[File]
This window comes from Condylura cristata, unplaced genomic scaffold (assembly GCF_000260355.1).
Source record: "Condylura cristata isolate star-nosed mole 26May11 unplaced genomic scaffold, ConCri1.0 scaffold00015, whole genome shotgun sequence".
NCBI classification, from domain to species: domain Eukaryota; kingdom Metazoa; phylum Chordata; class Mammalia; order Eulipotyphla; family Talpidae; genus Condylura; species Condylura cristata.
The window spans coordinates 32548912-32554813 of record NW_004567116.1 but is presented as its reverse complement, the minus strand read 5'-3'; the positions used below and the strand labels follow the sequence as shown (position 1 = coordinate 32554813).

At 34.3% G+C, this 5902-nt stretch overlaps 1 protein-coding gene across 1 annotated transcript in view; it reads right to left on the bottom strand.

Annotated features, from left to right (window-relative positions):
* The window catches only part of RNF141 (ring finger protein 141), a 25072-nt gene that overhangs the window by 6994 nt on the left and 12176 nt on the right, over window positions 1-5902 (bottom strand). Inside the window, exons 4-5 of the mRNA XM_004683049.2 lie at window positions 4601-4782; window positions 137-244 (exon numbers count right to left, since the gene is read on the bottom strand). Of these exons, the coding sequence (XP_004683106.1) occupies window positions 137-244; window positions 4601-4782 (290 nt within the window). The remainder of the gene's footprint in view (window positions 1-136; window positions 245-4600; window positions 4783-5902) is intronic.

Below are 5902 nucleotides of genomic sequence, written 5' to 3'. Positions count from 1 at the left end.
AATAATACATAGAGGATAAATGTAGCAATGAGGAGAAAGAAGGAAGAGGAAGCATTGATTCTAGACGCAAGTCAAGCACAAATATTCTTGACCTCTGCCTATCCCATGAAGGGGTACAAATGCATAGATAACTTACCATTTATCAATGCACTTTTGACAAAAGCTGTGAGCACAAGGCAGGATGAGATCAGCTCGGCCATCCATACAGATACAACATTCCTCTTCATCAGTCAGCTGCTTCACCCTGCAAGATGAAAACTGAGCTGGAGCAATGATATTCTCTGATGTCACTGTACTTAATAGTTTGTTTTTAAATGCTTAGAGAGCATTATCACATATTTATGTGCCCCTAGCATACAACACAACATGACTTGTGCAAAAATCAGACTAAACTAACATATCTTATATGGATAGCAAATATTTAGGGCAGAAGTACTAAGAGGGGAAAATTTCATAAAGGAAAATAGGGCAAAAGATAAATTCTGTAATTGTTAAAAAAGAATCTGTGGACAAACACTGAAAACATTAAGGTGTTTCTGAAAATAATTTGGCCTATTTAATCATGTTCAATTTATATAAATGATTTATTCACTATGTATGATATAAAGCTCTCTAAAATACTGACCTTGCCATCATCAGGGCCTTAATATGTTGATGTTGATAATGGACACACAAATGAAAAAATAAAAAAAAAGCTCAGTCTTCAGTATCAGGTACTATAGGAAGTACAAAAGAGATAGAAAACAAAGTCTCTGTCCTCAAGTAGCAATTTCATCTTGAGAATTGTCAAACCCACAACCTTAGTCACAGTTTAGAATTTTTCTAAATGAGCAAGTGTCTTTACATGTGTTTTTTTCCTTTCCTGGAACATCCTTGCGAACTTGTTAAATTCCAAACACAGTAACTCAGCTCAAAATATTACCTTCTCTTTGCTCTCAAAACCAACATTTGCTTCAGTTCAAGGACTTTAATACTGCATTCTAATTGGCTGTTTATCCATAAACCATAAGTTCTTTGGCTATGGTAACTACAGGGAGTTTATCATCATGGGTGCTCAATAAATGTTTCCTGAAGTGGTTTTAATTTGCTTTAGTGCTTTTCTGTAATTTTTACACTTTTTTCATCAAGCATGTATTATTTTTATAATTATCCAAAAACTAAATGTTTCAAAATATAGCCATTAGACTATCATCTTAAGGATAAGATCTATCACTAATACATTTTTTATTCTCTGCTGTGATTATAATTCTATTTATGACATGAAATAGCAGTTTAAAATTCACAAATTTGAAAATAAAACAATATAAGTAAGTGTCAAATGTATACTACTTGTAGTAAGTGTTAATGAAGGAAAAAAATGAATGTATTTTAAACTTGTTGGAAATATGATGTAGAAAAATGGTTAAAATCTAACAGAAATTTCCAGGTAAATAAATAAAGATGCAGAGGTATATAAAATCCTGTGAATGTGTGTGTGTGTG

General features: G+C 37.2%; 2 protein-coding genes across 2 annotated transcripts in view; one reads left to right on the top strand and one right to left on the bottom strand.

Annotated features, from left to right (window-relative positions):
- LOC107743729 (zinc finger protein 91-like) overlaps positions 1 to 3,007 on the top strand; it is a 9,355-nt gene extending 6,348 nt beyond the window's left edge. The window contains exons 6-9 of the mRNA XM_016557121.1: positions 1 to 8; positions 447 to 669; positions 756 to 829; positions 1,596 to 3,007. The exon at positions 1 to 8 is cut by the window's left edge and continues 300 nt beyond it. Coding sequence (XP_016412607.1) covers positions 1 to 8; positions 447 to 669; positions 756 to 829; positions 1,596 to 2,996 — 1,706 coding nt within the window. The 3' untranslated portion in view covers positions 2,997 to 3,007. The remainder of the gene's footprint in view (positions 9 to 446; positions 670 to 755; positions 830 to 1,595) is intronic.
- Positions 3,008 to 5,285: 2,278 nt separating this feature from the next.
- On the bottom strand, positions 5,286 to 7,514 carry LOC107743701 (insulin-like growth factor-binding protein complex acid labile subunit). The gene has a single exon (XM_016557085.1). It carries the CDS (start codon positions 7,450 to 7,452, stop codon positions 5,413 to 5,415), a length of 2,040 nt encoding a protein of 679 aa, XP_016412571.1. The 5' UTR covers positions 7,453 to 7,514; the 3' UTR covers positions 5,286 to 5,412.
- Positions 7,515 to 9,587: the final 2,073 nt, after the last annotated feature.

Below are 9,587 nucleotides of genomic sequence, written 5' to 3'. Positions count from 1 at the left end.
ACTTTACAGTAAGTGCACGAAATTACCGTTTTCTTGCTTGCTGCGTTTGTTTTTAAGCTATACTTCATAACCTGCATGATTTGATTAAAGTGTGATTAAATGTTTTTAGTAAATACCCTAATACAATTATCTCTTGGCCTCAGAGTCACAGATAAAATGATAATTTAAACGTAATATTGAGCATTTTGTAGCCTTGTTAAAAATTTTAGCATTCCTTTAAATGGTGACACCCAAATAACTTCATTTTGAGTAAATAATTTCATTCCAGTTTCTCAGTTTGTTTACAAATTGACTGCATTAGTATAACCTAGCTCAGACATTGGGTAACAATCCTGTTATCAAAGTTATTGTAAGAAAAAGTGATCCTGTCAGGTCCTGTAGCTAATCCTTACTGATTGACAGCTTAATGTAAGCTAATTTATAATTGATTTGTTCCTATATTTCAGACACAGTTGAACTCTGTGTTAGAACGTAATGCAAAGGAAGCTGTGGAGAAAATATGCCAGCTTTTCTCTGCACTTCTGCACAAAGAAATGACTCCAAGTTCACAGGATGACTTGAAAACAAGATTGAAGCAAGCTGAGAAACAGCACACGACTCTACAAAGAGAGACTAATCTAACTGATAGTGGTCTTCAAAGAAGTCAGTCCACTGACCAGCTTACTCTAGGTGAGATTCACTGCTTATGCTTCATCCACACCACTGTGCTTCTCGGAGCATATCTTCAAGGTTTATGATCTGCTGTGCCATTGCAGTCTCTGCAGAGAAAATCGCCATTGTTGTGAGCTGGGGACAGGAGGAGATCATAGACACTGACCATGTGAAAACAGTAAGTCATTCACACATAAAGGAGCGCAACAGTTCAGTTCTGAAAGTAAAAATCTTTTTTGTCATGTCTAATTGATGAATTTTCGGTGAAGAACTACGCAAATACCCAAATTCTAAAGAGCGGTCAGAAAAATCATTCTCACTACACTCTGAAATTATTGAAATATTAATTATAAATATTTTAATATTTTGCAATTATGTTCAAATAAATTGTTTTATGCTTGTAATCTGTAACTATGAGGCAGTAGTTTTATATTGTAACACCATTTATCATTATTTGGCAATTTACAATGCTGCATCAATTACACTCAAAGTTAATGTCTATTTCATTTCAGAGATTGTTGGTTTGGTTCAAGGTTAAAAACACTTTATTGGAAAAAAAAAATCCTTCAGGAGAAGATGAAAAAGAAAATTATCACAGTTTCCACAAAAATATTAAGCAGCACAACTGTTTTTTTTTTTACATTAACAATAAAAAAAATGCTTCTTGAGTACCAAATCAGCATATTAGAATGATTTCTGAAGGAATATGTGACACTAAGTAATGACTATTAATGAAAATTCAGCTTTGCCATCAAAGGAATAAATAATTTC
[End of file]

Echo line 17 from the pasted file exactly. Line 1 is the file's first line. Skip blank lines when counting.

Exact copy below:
ACTTTACAGTAAGTGCACGAAATTACCGTTTTCTTGCTTGCTGCGTTTGTTTTTAAGCTATACTTCATAACCTGCATGATTTGATTAAAGTGTGATTAAATGTTTTTAGTAAATACCCTAATACAATTATCTCTTGGCCTCAGAGTCACAGATAAAATGATAATTTAAACGTAATATTGAGCATTTTGTAGCCTTGTTAAAAATTTTAGCATTCCTTTAAATGGTGACACCCAAATAACTTCATTTTGAGTAAATAATTTCATTCCAGTTTCTCAGTTTGTTTACAAATTGACTGCATTAGTATAACCTAGCTCAGACATTGGGTAACAATCCTGTTATCAAAGTTATTGTAAGAAAAAGTGATCCTGTCAGGTCCTGTAGCTAATCCTTACTGATTGACAGCTTAATGTAAGCTAATTTATAATTGATTTGTTCCTATATTTCAGACACAGTTGAACTCTGTGTTAGAACGTAATGCAAAGGAAGCTGTGGAGAAAATATGCCAGCTTTTCTCTGCACTTCTGCACAAAGAAATGACTCCAAGTTCACAGGATGACTTGAAAACAAGATTGAAGCAAGCTGAGAAACAGCACACGACTCTACAAAGAGAGACTAATCTAACTGATAGTGGTCTTCAAAGAAGTCAGTCCACTGACCAGCTTACTCTAGGTGAGATTCACTGCTTATGCTTCATCCACACCACTGTGCTTCTCGGAGCATATCTTCAAGGTTTATGATCTGCTGTGCCATTGCAGTCTCTGCAGAGAAAATCGCCATTGTTGTGAGCTGGGGACAGGAGGAGATCATAGACACTGACCATGTGAAAACAGTAAGTCATTCACACATAAAGGAGCGCAACAGTTCAGTTCTGAAAGTAAAAATCTTTTTTGTCATGTCTAATTGATGAATTTTCGGTGAAGAACTACGCAAATACCCAAATTCTAAAGAGCGGTCAGAAAAATCATTCTCACTACACTCTGAAATTATTGAAATATTAATTATAAATATTTTAATATTTTGCAATTATGTTCAAATAAATTGTTTTATGCTTGTAATCTGTAACTATGAGGCAGTAGTTTTATATTGTAACACCATTTATCATTATTTGGCAATTTACAATGCTGCATCAATTACACTCAAAGTTAATGTCTATTTCATTTCAGAGATTGTTGGTTTGGTTCAAGGTTAAAAACACTTTATTGGAAAAAAAAAATCCTTCAGGAGAAGATGAAAAAGAAAATTATCACAGTTTCCACAAAAATATTAAGCAGCACAACTGTTTTTTTTTTTACATTAACAATAAAAAAAATGCTTCTTGAGTACCAAATCAGCATATTAGAATGATTTCTGAAGGAATATGTGACACTAAGTAATGACTATTAATGAAAATTCAGCTTTGCCATCAAAGGAATAAATAATTTC